A vapor barrier is a thin layer of impermeable material, typically polyethylene sheeting, included in building construction to prevent moisture from damaging the foundation of the building. Vapor barriers are used in crawlspaces to prevent moisture in the ground from seeping back into the space once the dehumidifier has removed it.
A dehumidifier with a gravity drain uses gravity to move water through the drain line to an acceptable area for drainage out of the crawl space. In order for a gravity drain to work effectively, the drain tube must be set up properly on a downward slope with no kinks or twists.
A dehumidifier with a built-in condensate pump pumps the condensate (water) from the dehumidifier to an acceptable area for drainage outside of the crawl space. Condensate pumps turn on intermittently depending on the water level in the pump reservoir. As the water rises in the reservoir, it raises a float switch which energizes the pump. The pump will then run until the level of water in the reservoir is substantially lowered. It is important to note that a condensate pump is a mechanical device and will require yearly maintenance to ensure it is functioning properly.
Condensate Pump Lift:
Condensate Pump Lift describes how high the condensate pump is capable of moving water. For instance, the Watchdog 900c has a 15-foot condensate pump lift.
Set point is the desired value in a closed-loop feedback system. When using a dehumidifier, you choose humidity set point, which is the desired humidity level you wish to maintain in the area.
Stack Effect describes the the process of humid air entering your crawlspace and rising up throughout your home. As the warm air rises and escapes through your roof, it creates a vacuum. The warm air is then replaced with cool air. This is considered the natural airflow pattern of your home. As the air from the crawlspace is drawn up into your home it brings moisture and all of it’s harmful side effects with it.
Coils (Evaporator and Condenser):
The condenser coil condenses the refrigerant from a hot gas to a cold liquid by the use of the metering device. This then moves into the evaporator coil where the refrigerant evaporates as it absorbs heat from the indoor air passing over it. The evaporator coil is the one you can see on your dehumidifier that is cool and wet to the touch.
The inlet protects the evaporator coil from dirt and debris as the air is being pulled into the dehumidifier to be conditioned. All Seaira Global dehumidifiers have a filter that protects the coils. The Watchdog 900 and 900c come standard with a washable prefilter. The Watchdog 550 comes standard with a Merv8 filter, which is also available for the Watchdog 900 series. All Watchdog dehumidifiers can also be upgraded to HEPA filters or carbon filters.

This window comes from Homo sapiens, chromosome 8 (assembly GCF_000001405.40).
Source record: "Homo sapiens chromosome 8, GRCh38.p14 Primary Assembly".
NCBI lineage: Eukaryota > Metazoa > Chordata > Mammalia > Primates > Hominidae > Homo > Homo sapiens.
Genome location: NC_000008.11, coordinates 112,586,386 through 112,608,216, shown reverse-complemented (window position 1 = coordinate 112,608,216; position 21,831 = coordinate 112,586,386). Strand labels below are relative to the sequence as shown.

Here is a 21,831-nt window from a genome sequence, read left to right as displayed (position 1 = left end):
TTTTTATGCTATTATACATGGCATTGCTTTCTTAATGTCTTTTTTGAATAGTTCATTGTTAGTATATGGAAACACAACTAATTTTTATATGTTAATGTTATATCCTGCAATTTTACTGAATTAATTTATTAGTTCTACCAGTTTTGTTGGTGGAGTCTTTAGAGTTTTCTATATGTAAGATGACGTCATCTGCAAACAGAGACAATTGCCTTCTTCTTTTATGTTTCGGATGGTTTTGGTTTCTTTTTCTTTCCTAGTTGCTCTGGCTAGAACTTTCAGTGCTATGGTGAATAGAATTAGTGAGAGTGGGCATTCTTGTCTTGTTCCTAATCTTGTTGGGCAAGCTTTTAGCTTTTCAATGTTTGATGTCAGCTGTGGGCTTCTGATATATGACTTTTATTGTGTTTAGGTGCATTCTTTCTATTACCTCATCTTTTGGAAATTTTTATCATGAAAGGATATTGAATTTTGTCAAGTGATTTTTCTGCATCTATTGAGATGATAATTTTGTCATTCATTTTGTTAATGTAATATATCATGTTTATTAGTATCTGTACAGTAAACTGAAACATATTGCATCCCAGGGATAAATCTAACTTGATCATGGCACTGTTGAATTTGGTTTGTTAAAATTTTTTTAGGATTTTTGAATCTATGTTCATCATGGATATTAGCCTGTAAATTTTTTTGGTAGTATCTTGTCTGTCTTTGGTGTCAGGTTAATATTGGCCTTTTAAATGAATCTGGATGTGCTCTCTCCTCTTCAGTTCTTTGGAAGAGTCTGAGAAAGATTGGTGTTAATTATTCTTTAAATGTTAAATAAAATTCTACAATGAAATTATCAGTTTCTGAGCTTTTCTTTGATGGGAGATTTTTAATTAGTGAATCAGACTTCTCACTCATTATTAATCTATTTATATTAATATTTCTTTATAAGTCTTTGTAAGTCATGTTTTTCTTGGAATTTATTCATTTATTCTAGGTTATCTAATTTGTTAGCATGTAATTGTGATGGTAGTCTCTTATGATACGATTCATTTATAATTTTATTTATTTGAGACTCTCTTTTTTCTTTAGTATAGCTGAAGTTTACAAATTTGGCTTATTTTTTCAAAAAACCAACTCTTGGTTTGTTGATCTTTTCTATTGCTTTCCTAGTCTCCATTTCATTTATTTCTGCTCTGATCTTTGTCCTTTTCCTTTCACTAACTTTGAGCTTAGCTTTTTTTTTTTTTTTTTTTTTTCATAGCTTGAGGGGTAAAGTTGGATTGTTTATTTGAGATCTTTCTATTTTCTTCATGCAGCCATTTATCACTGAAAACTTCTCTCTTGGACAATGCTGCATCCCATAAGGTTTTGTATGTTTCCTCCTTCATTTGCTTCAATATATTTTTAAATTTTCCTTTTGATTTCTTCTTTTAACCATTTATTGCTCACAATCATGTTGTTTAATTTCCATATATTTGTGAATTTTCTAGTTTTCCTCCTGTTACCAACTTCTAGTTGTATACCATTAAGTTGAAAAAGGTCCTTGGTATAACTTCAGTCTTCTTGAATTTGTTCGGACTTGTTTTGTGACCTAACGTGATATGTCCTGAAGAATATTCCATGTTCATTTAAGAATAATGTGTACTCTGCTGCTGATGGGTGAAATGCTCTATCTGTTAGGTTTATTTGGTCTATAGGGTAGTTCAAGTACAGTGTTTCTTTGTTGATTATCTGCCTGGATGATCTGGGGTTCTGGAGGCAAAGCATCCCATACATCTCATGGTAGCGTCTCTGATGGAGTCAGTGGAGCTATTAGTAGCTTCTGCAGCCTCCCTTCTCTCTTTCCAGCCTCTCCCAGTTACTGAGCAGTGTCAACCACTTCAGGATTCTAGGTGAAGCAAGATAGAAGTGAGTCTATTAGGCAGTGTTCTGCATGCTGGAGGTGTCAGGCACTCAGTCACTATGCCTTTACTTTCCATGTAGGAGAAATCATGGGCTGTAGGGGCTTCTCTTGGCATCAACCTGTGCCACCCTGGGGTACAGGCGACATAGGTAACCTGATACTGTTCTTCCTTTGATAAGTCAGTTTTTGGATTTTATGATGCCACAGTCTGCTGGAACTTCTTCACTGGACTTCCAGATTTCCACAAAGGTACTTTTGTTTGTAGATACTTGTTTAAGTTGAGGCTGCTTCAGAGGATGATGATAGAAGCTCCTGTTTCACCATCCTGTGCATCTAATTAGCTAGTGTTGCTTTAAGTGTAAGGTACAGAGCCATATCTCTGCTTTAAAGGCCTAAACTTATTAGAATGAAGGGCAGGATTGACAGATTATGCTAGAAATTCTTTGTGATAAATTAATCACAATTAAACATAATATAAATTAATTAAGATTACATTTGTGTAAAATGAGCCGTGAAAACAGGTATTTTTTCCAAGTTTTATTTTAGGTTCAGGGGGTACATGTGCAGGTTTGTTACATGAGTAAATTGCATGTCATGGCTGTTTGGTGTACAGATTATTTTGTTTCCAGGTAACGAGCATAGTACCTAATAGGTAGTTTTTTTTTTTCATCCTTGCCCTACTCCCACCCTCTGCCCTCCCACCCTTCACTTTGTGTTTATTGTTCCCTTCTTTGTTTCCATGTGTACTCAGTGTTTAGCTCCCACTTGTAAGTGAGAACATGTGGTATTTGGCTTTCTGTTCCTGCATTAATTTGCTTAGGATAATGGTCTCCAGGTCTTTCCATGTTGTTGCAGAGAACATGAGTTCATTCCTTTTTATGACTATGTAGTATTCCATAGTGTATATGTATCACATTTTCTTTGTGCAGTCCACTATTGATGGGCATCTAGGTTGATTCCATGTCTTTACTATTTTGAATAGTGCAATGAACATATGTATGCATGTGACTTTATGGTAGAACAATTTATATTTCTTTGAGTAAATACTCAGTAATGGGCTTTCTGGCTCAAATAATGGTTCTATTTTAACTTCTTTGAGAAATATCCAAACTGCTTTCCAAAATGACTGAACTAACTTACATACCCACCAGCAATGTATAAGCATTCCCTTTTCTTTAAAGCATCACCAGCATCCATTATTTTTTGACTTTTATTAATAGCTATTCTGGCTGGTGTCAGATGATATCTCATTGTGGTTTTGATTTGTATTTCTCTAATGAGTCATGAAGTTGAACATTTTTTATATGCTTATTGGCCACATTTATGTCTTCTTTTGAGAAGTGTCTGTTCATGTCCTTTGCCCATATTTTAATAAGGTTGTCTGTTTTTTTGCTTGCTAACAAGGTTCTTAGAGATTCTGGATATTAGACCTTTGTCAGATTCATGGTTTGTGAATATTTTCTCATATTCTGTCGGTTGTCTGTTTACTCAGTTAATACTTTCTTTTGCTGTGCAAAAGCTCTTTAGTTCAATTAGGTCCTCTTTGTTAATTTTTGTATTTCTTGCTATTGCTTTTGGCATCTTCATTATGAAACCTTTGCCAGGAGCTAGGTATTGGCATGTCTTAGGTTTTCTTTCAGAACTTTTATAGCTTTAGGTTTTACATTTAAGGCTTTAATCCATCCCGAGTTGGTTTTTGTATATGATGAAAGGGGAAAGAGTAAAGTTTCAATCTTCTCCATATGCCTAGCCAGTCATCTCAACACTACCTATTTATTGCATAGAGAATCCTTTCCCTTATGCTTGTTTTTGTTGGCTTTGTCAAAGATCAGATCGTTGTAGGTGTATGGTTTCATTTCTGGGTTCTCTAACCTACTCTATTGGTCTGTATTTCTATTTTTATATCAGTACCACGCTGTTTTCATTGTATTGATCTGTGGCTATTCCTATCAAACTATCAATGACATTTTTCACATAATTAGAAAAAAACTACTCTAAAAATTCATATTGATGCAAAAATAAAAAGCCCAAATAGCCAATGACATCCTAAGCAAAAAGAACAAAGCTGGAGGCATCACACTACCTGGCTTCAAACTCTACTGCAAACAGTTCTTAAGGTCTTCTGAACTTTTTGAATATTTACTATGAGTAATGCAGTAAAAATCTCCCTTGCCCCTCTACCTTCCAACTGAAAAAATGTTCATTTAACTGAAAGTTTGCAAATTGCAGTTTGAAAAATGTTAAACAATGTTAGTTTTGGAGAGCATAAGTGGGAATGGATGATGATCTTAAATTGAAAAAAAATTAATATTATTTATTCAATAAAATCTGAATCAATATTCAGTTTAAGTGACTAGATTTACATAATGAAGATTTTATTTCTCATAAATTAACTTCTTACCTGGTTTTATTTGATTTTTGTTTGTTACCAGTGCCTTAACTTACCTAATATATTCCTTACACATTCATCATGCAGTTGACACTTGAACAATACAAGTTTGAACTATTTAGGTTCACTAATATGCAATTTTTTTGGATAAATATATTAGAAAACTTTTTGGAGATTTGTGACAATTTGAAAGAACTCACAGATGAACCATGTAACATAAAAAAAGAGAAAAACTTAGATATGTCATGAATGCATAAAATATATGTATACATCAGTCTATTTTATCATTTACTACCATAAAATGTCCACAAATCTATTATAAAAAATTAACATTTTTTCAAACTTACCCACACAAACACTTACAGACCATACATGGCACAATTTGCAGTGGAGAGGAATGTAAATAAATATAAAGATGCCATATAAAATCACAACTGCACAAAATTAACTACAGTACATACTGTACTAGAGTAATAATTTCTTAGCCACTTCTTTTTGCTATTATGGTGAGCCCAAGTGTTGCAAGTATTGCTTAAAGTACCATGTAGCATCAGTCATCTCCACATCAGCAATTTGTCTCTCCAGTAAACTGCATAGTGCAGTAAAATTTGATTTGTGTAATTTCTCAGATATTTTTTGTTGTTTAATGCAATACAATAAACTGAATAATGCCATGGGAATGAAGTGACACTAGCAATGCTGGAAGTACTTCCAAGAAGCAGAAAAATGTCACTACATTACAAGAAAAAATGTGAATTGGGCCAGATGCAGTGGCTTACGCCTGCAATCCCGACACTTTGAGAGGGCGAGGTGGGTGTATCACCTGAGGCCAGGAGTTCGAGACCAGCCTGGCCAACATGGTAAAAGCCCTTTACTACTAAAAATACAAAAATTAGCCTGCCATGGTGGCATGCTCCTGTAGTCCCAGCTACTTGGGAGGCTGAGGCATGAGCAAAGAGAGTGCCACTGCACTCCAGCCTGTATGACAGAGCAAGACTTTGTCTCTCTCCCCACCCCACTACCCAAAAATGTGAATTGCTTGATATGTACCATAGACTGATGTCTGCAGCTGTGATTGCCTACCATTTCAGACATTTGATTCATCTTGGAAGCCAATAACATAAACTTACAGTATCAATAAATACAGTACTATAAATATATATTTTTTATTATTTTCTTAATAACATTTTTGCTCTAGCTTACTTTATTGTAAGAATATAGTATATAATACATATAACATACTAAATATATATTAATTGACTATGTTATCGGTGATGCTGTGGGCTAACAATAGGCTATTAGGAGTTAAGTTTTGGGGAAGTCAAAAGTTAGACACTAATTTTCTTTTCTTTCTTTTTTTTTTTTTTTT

Relative Humidity (RH) Sensor:
The RH sensor reads the relative humidity of the space within +/- 5% to determine when your dehumidifier needs to run.
Supply Duct Collar:
The black collar on the side of your unit is the supply duct collar. You can attach flexible 6” tubing to this collar and blow the warm conditioned air to any place you would like. For example, if you have an area of your crawlspace that tends to be damp and is cut off from the rest of your crawlspace by your HVAC system, you can attach the flexible duct and run it over to that closed off area to help dry it out.
The drain line is how the water is moved out of the unit and into the drain system. The Watchdog 550 and Watchdog 900 both have 12” of drain line for the water to flow from the drain tray to the system you or your installer has put in place to move the water out of your crawlspace. The Watchdog 900c has 20 feet of drain line to move the water away from the dehumidifier using the condensate pump.
MERV stands for Minimum Efficiency Reporting Value. A MERV rating varies from 1-20. The higher the value, the more efficient the filter will be in trapping airborne particles.
A MERV8 filter is capable of trapping airborne particles in the 3.0-10.0 pm size. The disposable filters have an extended surface area and are made with a thick cotton-polyester blend media.
HEPA filters are also also known as high-efficiency particulate air filter. To qualify as a HEPA filter, it must remove 99.97% of particles that have a size of 0.3 micrometers. The filters are composed of a mat of randomly arranged fibers that are typically composed of fiberglass. HEPA filters are commonly marketed in HVAC systems for people with allergies.